How a Tsunami occurs
The word tsunami, which means "harbor wave", is used by the Japanese to name the tsunamis. This word became popular in the media for some years due to the various catastrophes that hit the Asian continent, but how does a tsunami occur ? In .com we explain it to you.
What is it?
When we speak of tsunami, we refer to a group of large waves and energy that occurs when a certain phenomenon vertically displaces a body of water. When these waves reach the coasts they usually slow down but increase their size and strength, which makes them masses with a great destructive power
What can produce a tsunami?
The most common tsunamis occur due to a high intensity earthquake, although other factors such as the eruption of a volcano, submarine explosions, landslides, subsidence of islands or the fall of a meteorite in the ocean could also lead to a seaquake
How does an earthquake produce a tsunami?
Tsunamis produced by earthquakes are known as tsunamis or tectonic tsunamis . When an oceanic plate moves or slides under another oceanic plate or under a continental plate, an energy release is produced that leads to an earthquake, but for it to cause a wave to move vertically and turn into a tsunami it must be higher than 6.5 on the Richter scale. These waves can reach a speed of 800 kilometers per hour which makes them reach the coast very quickly, depending on their energy and height can create many damages in their path. Photo: Google Images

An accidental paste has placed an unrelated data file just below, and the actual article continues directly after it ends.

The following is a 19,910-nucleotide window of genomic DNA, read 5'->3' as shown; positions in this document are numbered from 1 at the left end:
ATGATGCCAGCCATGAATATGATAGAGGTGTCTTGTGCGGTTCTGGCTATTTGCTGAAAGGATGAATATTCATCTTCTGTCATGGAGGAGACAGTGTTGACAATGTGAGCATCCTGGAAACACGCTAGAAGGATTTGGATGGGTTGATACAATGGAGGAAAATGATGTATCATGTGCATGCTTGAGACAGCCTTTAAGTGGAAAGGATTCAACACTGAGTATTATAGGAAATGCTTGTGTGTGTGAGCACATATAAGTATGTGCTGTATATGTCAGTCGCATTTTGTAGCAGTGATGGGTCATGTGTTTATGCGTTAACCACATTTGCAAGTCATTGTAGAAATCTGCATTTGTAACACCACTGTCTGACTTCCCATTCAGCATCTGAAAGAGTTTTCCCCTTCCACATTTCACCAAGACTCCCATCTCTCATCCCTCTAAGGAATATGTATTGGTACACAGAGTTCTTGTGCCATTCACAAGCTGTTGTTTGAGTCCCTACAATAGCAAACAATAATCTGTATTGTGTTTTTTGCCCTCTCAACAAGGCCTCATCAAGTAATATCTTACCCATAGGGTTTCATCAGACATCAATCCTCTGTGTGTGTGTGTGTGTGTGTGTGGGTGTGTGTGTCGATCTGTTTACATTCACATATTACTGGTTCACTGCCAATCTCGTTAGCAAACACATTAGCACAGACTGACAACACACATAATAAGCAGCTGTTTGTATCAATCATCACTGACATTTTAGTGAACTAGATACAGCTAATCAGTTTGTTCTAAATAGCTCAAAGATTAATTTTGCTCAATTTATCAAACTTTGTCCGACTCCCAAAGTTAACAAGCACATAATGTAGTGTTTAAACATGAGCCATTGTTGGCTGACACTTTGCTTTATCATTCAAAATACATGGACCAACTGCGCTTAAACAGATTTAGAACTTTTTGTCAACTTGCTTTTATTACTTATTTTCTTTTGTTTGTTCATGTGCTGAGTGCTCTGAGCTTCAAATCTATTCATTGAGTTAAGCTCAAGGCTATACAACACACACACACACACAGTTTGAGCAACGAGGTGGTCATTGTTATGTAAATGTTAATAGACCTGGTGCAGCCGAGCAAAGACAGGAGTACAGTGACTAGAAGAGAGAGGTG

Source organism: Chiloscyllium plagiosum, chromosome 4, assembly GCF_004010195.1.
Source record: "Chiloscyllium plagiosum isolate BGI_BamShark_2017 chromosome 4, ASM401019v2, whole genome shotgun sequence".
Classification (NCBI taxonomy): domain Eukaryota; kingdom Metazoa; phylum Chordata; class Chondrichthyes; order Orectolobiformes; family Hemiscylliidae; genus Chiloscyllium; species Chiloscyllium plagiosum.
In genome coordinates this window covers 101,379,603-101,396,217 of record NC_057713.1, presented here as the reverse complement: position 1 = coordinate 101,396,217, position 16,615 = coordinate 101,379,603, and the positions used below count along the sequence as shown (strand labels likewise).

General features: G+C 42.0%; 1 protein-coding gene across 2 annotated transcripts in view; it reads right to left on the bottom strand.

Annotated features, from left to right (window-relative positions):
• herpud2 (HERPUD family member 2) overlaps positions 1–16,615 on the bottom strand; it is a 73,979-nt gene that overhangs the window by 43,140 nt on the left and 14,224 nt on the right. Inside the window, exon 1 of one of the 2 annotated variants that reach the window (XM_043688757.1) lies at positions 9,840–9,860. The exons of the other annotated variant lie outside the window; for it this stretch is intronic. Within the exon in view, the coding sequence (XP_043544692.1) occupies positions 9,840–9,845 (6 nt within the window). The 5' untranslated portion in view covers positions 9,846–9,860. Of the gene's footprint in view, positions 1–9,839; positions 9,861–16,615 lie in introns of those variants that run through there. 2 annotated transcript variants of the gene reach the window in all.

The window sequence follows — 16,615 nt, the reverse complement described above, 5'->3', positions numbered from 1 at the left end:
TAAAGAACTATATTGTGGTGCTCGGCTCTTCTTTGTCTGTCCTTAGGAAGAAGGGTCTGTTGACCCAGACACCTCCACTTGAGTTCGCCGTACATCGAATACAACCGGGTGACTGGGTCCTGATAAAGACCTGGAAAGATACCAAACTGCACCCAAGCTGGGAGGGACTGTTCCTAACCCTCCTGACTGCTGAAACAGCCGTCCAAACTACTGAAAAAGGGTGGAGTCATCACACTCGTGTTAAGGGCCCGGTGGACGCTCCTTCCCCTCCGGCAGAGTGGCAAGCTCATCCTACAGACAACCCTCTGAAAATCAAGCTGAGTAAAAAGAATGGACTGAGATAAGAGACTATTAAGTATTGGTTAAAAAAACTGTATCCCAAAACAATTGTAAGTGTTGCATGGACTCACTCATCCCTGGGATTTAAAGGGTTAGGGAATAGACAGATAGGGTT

What are the characteristics of a tsunami
On the high seas a tsunami can go unnoticed because the waves produced by the movement of the earth are disguised by the waves produced by the wind, but on the seabed where the earthquake has occurred, agitation can be perceived. Depending on how close the epicenter of the tsunami coast is, the mass can take between 10 and 70 minutes to reach the coast. At this point the wave significantly decreases its speed which causes it to suddenly increase its height and strength, the sea is removed several meters leaving much of the seabed of the coast before striking the bay, how Observe in this image. The damage caused will depend on the size and energy of the waves, but could range from erosion and displacement of land to the destruction of kilometers of coastline and buildings as was the case of the tsunami in Indonesia in 2004 or Japan in 2011. Photo : sanandreasfault.org